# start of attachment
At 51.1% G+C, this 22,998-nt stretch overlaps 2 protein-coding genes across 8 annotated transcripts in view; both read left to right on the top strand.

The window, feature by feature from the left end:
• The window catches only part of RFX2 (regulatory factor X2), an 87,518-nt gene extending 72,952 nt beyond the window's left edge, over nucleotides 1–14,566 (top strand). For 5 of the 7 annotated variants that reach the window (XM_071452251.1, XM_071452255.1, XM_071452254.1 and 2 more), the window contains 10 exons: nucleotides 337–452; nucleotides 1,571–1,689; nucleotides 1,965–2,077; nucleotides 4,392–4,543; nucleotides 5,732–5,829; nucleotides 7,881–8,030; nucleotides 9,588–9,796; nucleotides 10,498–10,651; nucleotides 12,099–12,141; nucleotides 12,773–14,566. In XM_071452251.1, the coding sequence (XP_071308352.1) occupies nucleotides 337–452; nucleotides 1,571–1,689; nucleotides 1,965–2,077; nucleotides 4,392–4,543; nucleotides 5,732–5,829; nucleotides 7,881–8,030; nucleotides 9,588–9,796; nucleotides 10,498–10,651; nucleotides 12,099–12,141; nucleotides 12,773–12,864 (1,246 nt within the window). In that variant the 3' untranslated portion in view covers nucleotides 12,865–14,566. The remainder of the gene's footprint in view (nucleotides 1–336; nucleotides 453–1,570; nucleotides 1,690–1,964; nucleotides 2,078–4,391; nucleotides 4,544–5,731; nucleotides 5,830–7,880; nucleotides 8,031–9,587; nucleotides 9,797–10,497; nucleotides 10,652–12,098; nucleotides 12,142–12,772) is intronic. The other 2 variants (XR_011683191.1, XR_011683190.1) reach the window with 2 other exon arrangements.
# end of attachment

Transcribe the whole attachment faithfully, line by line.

At 51.1% G+C, this 22,998-nt stretch overlaps 2 protein-coding genes across 8 annotated transcripts in view; both read left to right on the top strand.

The window, feature by feature from the left end:
• The window catches only part of RFX2 (regulatory factor X2), an 87,518-nt gene extending 72,952 nt beyond the window's left edge, over nucleotides 1–14,566 (top strand). For 5 of the 7 annotated variants that reach the window (XM_071452251.1, XM_071452255.1, XM_071452254.1 and 2 more), the window contains 10 exons: nucleotides 337–452; nucleotides 1,571–1,689; nucleotides 1,965–2,077; nucleotides 4,392–4,543; nucleotides 5,732–5,829; nucleotides 7,881–8,030; nucleotides 9,588–9,796; nucleotides 10,498–10,651; nucleotides 12,099–12,141; nucleotides 12,773–14,566. In XM_071452251.1, the coding sequence (XP_071308352.1) occupies nucleotides 337–452; nucleotides 1,571–1,689; nucleotides 1,965–2,077; nucleotides 4,392–4,543; nucleotides 5,732–5,829; nucleotides 7,881–8,030; nucleotides 9,588–9,796; nucleotides 10,498–10,651; nucleotides 12,099–12,141; nucleotides 12,773–12,864 (1,246 nt within the window). In that variant the 3' untranslated portion in view covers nucleotides 12,865–14,566. The remainder of the gene's footprint in view (nucleotides 1–336; nucleotides 453–1,570; nucleotides 1,690–1,964; nucleotides 2,078–4,391; nucleotides 4,544–5,731; nucleotides 5,830–7,880; nucleotides 8,031–9,587; nucleotides 9,797–10,497; nucleotides 10,652–12,098; nucleotides 12,142–12,772) is intronic. The other 2 variants (XR_011683191.1, XR_011683190.1) reach the window with 2 other exon arrangements.